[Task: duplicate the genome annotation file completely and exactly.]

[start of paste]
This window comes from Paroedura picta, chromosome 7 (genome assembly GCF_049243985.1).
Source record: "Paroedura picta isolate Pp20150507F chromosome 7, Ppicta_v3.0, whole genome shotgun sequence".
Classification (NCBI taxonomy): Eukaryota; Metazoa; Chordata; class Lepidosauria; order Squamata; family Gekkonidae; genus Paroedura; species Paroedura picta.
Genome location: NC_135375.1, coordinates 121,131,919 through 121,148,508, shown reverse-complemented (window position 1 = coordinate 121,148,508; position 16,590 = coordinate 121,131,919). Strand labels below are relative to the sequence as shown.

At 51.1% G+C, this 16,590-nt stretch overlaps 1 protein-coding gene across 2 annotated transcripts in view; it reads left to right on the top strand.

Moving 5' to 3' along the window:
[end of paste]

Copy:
This window comes from Paroedura picta, chromosome 7 (genome assembly GCF_049243985.1).
Source record: "Paroedura picta isolate Pp20150507F chromosome 7, Ppicta_v3.0, whole genome shotgun sequence".
Classification (NCBI taxonomy): Eukaryota; Metazoa; Chordata; class Lepidosauria; order Squamata; family Gekkonidae; genus Paroedura; species Paroedura picta.
Genome location: NC_135375.1, coordinates 121,131,919 through 121,148,508, shown reverse-complemented (window position 1 = coordinate 121,148,508; position 16,590 = coordinate 121,131,919). Strand labels below are relative to the sequence as shown.

At 51.1% G+C, this 16,590-nt stretch overlaps 1 protein-coding gene across 2 annotated transcripts in view; it reads left to right on the top strand.

Moving 5' to 3' along the window: